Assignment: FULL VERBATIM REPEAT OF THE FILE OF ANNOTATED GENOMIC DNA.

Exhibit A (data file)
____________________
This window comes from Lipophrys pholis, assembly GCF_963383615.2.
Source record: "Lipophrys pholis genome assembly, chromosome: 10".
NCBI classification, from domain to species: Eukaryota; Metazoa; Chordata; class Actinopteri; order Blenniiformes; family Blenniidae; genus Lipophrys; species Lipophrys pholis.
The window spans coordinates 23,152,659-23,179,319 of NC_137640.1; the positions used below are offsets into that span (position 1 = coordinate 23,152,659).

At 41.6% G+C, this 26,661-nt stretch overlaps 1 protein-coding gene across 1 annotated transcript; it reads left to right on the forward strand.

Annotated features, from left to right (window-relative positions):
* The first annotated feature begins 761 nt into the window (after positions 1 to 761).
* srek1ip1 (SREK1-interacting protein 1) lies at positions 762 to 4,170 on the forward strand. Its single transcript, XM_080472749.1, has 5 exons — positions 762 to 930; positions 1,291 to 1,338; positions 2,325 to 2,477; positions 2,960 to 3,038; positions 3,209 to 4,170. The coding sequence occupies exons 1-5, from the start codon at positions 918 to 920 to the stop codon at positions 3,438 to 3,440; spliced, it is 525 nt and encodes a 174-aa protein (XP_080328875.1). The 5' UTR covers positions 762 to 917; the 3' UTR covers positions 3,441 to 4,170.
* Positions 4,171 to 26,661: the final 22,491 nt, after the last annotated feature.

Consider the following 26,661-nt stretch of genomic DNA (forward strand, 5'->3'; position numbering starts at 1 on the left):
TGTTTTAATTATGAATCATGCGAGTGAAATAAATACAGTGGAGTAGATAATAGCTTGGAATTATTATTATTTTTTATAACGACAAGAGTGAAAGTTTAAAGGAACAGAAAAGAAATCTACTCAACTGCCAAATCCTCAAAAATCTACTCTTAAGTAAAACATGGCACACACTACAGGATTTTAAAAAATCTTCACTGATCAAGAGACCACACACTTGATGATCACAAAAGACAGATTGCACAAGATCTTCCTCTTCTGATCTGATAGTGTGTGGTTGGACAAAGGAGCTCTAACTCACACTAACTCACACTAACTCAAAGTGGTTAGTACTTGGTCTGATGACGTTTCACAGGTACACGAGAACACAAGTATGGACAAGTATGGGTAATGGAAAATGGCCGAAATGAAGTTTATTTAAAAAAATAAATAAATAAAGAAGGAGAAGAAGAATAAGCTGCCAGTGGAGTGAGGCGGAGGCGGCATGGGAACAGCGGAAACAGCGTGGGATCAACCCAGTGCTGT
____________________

This window comes from Lipophrys pholis, assembly GCF_963383615.2.
Source record: "Lipophrys pholis genome assembly, chromosome: 10".
NCBI classification, from domain to species: Eukaryota; Metazoa; Chordata; class Actinopteri; order Blenniiformes; family Blenniidae; genus Lipophrys; species Lipophrys pholis.
The window spans coordinates 23,152,659-23,179,319 of NC_137640.1; the positions used below are offsets into that span (position 1 = coordinate 23,152,659).

At 41.6% G+C, this 26,661-nt stretch overlaps 1 protein-coding gene across 1 annotated transcript; it reads left to right on the forward strand.

Annotated features, from left to right (window-relative positions):
* The first annotated feature begins 761 nt into the window (after positions 1 to 761).
* srek1ip1 (SREK1-interacting protein 1) lies at positions 762 to 4,170 on the forward strand. Its single transcript, XM_080472749.1, has 5 exons — positions 762 to 930; positions 1,291 to 1,338; positions 2,325 to 2,477; positions 2,960 to 3,038; positions 3,209 to 4,170. The coding sequence occupies exons 1-5, from the start codon at positions 918 to 920 to the stop codon at positions 3,438 to 3,440; spliced, it is 525 nt and encodes a 174-aa protein (XP_080328875.1). The 5' UTR covers positions 762 to 917; the 3' UTR covers positions 3,441 to 4,170.
* Positions 4,171 to 26,661: the final 22,491 nt, after the last annotated feature.

Consider the following 26,661-nt stretch of genomic DNA (forward strand, 5'->3'; position numbering starts at 1 on the left):
TGTTTTAATTATGAATCATGCGAGTGAAATAAATACAGTGGAGTAGATAATAGCTTGGAATTATTATTATTTTTTATAACGACAAGAGTGAAAGTTTAAAGGAACAGAAAAGAAATCTACTCAACTGCCAAATCCTCAAAAATCTACTCTTAAGTAAAACATGGCACACACTACAGGATTTTAAAAAATCTTCACTGATCAAGAGACCACACACTTGATGATCACAAAAGACAGATTGCACAAGATCTTCCTCTTCTGATCTGATAGTGTGTGGTTGGACAAAGGAGCTCTAACTCACACTAACTCACACTAACTCAAAGTGGTTAGTACTTGGTCTGATGACGTTTCACAGGTACACGAGAACACAAGTATGGACAAGTATGGGTAATGGAAAATGGCCGAAATGAAGTTTATTTAAAAAAATAAATAAATAAAGAAGGAGAAGAAGAATAAGCTGCCAGTGGAGTGAGGCGGAGGCGGCATGGGAACAGCGGAAACAGCGTGGGATCAACCCAGTGCTGT